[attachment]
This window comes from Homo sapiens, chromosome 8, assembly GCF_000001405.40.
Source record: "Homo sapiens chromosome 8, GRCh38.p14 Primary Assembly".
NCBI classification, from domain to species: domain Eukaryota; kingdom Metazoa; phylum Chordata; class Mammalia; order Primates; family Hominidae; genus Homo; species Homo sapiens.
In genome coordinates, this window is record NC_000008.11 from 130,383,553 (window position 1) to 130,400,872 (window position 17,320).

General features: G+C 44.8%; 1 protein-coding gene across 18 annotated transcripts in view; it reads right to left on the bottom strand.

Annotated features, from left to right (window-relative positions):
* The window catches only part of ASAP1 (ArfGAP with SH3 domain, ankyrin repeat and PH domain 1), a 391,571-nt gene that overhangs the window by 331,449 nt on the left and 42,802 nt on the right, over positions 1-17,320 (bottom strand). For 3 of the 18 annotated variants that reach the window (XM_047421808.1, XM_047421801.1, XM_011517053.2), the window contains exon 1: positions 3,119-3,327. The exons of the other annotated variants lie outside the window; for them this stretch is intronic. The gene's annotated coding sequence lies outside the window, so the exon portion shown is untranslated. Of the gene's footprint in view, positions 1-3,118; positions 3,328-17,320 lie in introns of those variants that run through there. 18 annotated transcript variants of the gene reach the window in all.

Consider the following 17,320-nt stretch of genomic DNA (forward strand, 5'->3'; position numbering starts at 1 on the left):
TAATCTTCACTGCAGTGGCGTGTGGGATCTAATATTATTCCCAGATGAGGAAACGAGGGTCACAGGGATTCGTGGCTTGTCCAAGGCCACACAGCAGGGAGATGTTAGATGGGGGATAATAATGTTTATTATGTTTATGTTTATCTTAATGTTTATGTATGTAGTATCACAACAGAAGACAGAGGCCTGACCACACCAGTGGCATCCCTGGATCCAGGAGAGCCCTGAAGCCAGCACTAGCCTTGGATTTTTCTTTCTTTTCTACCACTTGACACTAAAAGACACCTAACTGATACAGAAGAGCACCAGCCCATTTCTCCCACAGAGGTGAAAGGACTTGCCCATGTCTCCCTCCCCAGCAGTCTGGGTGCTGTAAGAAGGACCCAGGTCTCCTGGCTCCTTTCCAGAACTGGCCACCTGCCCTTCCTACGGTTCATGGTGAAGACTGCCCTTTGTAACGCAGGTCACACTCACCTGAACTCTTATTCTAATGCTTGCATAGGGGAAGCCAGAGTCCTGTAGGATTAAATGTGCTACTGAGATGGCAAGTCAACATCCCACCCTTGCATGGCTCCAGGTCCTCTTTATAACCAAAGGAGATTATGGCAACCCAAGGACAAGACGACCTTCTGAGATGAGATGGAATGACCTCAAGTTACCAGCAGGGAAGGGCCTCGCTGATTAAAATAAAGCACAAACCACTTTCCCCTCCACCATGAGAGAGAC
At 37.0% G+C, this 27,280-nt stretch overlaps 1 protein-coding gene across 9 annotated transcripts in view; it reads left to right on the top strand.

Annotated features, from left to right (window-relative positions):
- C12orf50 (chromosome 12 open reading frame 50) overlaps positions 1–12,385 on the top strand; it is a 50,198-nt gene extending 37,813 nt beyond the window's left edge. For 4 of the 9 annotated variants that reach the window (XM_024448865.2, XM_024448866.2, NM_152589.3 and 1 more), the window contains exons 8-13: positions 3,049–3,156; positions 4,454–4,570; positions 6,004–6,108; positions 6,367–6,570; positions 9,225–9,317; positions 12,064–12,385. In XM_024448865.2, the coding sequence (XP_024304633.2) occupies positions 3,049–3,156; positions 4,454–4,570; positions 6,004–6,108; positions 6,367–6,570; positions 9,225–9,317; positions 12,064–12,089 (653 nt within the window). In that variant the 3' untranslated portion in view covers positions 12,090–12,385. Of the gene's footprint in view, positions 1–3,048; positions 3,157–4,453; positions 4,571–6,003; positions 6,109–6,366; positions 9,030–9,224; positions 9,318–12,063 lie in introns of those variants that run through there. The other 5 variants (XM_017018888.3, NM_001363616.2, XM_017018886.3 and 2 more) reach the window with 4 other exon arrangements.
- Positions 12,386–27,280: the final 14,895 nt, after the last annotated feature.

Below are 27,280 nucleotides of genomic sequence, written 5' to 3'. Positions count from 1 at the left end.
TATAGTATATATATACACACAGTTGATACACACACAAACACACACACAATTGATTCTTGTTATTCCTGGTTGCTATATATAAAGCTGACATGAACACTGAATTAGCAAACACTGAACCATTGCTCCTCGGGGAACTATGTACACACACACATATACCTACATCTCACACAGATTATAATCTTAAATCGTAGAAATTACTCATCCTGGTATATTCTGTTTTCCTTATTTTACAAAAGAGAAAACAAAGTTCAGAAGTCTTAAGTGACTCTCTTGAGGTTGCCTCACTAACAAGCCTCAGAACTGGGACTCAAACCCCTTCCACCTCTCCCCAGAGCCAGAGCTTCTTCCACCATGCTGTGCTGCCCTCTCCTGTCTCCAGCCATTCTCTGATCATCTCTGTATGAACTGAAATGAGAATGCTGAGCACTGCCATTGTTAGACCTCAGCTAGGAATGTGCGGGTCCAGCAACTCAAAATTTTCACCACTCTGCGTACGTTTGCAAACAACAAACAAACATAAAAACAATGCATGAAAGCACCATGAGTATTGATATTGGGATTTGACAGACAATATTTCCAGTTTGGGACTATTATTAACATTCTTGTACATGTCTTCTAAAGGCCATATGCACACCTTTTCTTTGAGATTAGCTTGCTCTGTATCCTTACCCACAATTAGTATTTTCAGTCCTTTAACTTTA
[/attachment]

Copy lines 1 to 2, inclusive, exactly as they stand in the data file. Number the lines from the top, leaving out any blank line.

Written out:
This window comes from Homo sapiens, chromosome 8, assembly GCF_000001405.40.
Source record: "Homo sapiens chromosome 8, GRCh38.p14 Primary Assembly".